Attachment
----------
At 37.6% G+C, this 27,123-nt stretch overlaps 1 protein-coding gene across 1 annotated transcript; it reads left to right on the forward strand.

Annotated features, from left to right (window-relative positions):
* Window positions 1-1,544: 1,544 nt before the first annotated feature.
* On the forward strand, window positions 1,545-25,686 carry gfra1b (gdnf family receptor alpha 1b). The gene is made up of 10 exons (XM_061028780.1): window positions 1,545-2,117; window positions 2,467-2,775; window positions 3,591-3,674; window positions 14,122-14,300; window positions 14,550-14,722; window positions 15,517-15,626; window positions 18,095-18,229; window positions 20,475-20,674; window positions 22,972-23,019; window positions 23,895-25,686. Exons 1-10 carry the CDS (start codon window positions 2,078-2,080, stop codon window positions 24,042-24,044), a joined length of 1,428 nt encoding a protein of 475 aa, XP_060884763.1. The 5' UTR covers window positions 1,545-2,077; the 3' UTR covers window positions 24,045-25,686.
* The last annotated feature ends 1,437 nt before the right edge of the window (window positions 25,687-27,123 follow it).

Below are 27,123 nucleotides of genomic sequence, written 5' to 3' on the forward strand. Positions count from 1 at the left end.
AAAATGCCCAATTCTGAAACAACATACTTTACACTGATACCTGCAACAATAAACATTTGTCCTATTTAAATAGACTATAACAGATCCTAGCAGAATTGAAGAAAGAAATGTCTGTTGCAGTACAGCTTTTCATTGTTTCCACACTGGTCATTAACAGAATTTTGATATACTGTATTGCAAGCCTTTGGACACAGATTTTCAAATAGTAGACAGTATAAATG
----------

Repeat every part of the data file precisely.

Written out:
At 37.6% G+C, this 27,123-nt stretch overlaps 1 protein-coding gene across 1 annotated transcript; it reads left to right on the forward strand.

Annotated features, from left to right (window-relative positions):
* Window positions 1-1,544: 1,544 nt before the first annotated feature.
* On the forward strand, window positions 1,545-25,686 carry gfra1b (gdnf family receptor alpha 1b). The gene is made up of 10 exons (XM_061028780.1): window positions 1,545-2,117; window positions 2,467-2,775; window positions 3,591-3,674; window positions 14,122-14,300; window positions 14,550-14,722; window positions 15,517-15,626; window positions 18,095-18,229; window positions 20,475-20,674; window positions 22,972-23,019; window positions 23,895-25,686. Exons 1-10 carry the CDS (start codon window positions 2,078-2,080, stop codon window positions 24,042-24,044), a joined length of 1,428 nt encoding a protein of 475 aa, XP_060884763.1. The 5' UTR covers window positions 1,545-2,077; the 3' UTR covers window positions 24,045-25,686.
* The last annotated feature ends 1,437 nt before the right edge of the window (window positions 25,687-27,123 follow it).

Below are 27,123 nucleotides of genomic sequence, written 5' to 3' on the forward strand. Positions count from 1 at the left end.
AAAATGCCCAATTCTGAAACAACATACTTTACACTGATACCTGCAACAATAAACATTTGTCCTATTTAAATAGACTATAACAGATCCTAGCAGAATTGAAGAAAGAAATGTCTGTTGCAGTACAGCTTTTCATTGTTTCCACACTGGTCATTAACAGAATTTTGATATACTGTATTGCAAGCCTTTGGACACAGATTTTCAAATAGTAGACAGTATAAATG